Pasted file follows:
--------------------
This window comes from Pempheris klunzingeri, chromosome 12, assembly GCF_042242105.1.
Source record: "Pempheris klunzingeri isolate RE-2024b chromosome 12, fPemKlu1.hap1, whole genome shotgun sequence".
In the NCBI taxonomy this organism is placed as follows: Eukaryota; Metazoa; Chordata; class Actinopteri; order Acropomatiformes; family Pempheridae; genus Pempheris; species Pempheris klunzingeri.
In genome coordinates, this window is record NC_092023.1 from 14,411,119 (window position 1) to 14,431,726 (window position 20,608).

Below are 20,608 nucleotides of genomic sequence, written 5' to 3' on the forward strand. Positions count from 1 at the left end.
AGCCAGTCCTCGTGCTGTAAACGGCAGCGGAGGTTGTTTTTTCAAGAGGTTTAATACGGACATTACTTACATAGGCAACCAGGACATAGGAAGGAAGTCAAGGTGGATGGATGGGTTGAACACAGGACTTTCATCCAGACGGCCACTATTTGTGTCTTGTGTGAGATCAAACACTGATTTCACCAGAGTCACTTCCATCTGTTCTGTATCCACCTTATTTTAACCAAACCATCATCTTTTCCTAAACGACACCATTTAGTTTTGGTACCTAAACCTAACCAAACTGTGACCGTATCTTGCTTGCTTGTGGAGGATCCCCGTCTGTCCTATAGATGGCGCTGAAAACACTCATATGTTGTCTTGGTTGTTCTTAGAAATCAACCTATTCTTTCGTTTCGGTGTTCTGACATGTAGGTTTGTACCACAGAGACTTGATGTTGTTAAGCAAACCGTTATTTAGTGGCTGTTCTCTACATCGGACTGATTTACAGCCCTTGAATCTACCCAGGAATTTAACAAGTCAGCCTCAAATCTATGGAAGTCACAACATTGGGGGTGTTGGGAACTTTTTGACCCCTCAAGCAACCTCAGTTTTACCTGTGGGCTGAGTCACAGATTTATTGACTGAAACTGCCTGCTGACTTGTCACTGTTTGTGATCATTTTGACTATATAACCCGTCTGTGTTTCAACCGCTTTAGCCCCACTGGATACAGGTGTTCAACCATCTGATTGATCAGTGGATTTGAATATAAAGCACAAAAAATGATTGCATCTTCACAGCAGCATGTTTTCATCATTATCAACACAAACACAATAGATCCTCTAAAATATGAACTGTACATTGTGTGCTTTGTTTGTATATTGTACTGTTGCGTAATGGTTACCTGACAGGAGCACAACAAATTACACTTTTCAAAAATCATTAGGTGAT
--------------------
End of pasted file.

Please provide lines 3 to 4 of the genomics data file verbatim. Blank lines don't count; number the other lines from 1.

In the NCBI taxonomy this organism is placed as follows: Eukaryota; Metazoa; Chordata; class Actinopteri; order Acropomatiformes; family Pempheridae; genus Pempheris; species Pempheris klunzingeri.
In genome coordinates, this window is record NC_092023.1 from 14,411,119 (window position 1) to 14,431,726 (window position 20,608).